Could you describe the â€śwriting journey,â€ť from the initial idea to the published product? (What did writing a book involve? Prayer, study, research, organizing, thinking, writing, proofreading? What came after the writing?)
A book would be birthed because of demand. Wherever we see a weak area, something that needs to be expounded upon, a new book is born. I carry a tape recorder with me. My most creative time comes in the early morn. I usually get up between 2:00 and 3:30 in the morning. I'll lie in bed; that's when I believe the Holy Spirit illumines me and gives me these wonderful ideas. I believe every single thing we've done has been inspired by the Holy Spirit (see John 14:26). Without the Holy Spirit I'm absolutely nothing. I would take notes and put them on pages; it makes for a good thought process. Our art programs are very comprehensive and range from preschool to adult, involving areas of the fine arts such as drawing and painting.
The art lessons build on the premise of â€śprecept upon precept.â€ť All an art book is, is an instruction manual, a â€śhow-toâ€ť book, like putting a bicycle together. I believe in the art of simple instructions. This was instilled in me when teaching high school in the public schools, as I would have to create daily lesson plans for substitute teachers. They would need specific instructions along with detailed learning objectives that would be easy to follow.
Iâ€™ve been a student of art my whole life and have read and researched many art books. What I've found is that most art books look great at first. (Call this â€śHamburger Helper.â€ť) Then they get bogged down with a lot of unnecessary words, but don't clearly explain things in a way to help students comprehend various techniques.
What sort of help did you have along the way?
None, save for God. However we have had helpmates, homeschooling parents who've come along and rolled up their sleeves and helped us at conventions and art classes. As far as gleaning from anyone, I go back to the Holy Spirit and believe that our entire method of teaching is new and fresh. We have not been influenced by other art programs.
And God continues to open doors for us, which I think is wonderful. For the last four years, we've been doing productions for the American Family Association (AFA). They bring us to their studios and film our courses.
How were you introduced to the idea of self-publishing?
We came into this in a bizarre way. What's really neat is that computers made it all possible. I started with Word Perfect. Then we worked with a printing company, printing minimal orders. That's how it started and it grew from there. Now, with Word, you simply send your PDF files to the printer â€“ it's phenomenal what you can do with books and how much easier it is to produce them.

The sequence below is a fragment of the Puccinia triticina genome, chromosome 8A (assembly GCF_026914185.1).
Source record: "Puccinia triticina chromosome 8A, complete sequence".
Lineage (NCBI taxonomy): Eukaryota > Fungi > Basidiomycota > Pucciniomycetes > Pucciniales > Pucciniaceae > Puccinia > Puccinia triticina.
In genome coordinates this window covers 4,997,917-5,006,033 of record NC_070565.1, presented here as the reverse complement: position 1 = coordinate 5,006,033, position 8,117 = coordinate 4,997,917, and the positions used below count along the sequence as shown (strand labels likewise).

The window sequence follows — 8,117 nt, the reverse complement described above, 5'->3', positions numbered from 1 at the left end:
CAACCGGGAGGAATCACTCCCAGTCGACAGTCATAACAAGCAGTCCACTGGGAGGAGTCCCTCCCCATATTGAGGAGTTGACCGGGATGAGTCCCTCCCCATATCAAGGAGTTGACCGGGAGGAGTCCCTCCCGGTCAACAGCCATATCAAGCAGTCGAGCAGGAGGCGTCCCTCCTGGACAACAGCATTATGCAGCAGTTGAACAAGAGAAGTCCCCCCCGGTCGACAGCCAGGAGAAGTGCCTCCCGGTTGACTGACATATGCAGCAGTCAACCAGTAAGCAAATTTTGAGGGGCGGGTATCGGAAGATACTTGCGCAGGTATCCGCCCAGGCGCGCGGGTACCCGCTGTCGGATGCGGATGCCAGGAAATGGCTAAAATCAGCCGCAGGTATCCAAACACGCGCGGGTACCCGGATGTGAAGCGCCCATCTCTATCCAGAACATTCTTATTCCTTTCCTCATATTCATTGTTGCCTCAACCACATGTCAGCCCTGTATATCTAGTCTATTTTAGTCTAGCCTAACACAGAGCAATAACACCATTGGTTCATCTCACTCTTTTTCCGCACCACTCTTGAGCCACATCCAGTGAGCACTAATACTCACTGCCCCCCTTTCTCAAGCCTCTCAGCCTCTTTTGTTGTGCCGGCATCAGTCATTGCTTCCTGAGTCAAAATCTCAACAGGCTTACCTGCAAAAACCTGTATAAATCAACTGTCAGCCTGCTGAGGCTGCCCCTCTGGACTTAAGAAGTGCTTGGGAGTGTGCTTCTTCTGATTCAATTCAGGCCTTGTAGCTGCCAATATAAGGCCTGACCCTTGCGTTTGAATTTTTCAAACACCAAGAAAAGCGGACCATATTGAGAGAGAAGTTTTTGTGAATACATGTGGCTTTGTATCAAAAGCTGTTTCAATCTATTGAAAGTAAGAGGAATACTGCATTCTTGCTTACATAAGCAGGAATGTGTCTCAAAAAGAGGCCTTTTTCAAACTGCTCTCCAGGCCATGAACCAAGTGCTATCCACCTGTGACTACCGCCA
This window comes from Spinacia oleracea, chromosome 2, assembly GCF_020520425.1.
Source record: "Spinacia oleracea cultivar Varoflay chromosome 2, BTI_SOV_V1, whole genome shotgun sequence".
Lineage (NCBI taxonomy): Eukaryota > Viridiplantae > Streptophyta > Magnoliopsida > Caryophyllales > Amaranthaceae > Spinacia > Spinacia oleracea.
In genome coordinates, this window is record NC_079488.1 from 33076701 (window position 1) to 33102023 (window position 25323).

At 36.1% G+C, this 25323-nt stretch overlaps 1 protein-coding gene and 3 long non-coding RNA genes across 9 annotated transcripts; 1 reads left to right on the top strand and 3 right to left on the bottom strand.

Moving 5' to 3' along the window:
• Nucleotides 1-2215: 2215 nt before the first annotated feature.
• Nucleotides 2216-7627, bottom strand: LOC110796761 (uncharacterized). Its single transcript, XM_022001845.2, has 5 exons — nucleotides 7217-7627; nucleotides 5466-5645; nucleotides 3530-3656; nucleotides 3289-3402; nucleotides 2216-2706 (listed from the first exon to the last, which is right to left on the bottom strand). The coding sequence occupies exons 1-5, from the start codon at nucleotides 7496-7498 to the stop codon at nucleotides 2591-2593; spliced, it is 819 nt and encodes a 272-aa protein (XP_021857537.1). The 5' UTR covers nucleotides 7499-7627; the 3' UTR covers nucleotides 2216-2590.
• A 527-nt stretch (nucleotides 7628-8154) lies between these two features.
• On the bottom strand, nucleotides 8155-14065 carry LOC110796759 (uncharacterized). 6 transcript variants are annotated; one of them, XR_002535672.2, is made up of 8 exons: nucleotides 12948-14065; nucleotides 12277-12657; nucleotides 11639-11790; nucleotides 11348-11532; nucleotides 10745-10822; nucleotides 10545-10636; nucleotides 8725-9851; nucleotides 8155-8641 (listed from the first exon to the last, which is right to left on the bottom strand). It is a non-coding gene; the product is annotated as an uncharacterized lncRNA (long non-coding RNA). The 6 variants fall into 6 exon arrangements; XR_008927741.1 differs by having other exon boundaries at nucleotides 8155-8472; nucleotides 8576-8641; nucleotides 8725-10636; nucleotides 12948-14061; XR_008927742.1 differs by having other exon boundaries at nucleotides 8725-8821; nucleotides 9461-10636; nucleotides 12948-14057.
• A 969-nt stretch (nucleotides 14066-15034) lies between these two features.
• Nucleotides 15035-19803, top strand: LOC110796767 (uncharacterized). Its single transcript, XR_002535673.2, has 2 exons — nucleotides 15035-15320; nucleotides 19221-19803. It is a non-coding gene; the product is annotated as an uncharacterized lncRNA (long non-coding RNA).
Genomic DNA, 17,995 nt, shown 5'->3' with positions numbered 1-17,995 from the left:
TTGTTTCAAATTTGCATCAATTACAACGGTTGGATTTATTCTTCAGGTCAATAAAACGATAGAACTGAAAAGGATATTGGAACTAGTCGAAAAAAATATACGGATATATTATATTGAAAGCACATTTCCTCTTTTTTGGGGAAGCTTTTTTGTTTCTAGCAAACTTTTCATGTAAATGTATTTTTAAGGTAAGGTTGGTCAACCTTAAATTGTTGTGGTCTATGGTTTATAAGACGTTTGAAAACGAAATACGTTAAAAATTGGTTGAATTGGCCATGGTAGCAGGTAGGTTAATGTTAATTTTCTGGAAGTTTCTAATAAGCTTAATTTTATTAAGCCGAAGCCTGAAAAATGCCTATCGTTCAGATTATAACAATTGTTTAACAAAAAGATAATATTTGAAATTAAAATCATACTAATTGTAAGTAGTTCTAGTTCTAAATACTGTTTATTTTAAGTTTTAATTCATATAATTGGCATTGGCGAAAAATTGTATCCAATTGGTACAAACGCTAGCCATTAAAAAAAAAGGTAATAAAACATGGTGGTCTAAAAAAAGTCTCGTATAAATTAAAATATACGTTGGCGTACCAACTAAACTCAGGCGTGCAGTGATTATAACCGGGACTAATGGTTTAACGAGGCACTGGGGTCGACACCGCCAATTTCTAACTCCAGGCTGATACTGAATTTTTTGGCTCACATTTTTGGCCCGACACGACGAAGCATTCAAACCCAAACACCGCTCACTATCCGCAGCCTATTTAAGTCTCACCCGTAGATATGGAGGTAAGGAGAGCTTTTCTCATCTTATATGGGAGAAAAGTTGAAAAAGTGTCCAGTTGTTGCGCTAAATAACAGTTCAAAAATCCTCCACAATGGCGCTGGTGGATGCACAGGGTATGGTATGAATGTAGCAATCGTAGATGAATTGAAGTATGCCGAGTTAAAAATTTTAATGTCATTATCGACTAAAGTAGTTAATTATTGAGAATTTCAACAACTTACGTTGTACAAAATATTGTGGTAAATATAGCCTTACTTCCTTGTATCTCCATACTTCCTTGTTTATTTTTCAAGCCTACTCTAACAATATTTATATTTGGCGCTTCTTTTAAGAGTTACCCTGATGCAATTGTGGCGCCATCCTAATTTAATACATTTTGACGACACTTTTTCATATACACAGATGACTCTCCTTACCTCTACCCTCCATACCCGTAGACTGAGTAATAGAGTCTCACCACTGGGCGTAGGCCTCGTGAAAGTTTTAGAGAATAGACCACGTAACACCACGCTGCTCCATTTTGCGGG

We came in at the right time with computers, and also with the homeschooling conventions. I spoke at most of the conventions throughout the country. That was the peak of the conventions, about ten years ago, and since then they've died down considerably. We've been to homeschooling conventions with over 10,000 people â€“ that was almost standard back then. Medium size conventions would have around 7,000. They've dropped off about 90 percent.
How are your books distributed? How do you advertise? (I know you have your own website; do you sell through any other outlets?)
We do no advertising now. We used to be one of the biggest advertisers in homeschooling: every card deck, every convention, magazine advertisements, mailings. However, it was not cost effective. Five years ago we stopped doing all advertising. The downside is that many of the homeschoolers lose sight of who you are. We've gone to our distributors; they do all our advertising. They go to the conventions, display our programs. I believe that's prudence.
We have a great relationship with Christian Book Distributor, My Father's World, Rainbow Resource and a couple of other large homeschooling companies.
What would you say your biggest challenges are? The greatest blessings?
I don't see many challenges. Being goal oriented, I have developed discipline and perseverance in obtaining my aspirations. And it is always good to have God in with all the plans. Probably getting my aging body (67) in shape and doing God's will are my greatest objectives. My greatest blessings are my wife, Saundra, who has the temperament and fortitude to live with (and encourage) an artist, and the Holy Spirit. As mentioned, the Holy Spirit has been my major source of inspiration in creating these programs along with the various methods we use in teaching.
What is your goal? Your vision for the future?
We love the homeschoolers. They come into class so meek and generally lacking such confidence in their abilities. It makes me think of Churchill, when he said, â€śGive us the tools and we will do the job.â€ť If we can inspire and encourage them, give them the tools... Isaiah 28:10 talks about â€śPrecept upon precept and line upon lineâ€¦â€ť we show them how to draw step-by-step. Our approach learning to draw and paint is like simple mathematics, putting things together, one plus one equals two. It's a traditional method and takes discipline along with a good attitude. At the point weâ€™re not just focusing on self expression but laying a good foundation learning the fundamentals. We always pray before class and have found that all the students become totally locked. Homeschoolers are an exception and it's an honor to be their teacher.
Could you give the readers a â€śpictureâ€ť of yourself? Whatever you care to share is fine. What are your areas of interest, where do you live (â€ścityâ€ť, â€ścountryâ€ť, â€śsmall townâ€ť is specific enough, you donâ€™t need to be exact), do you have any pets, whatâ€™s your favorite color?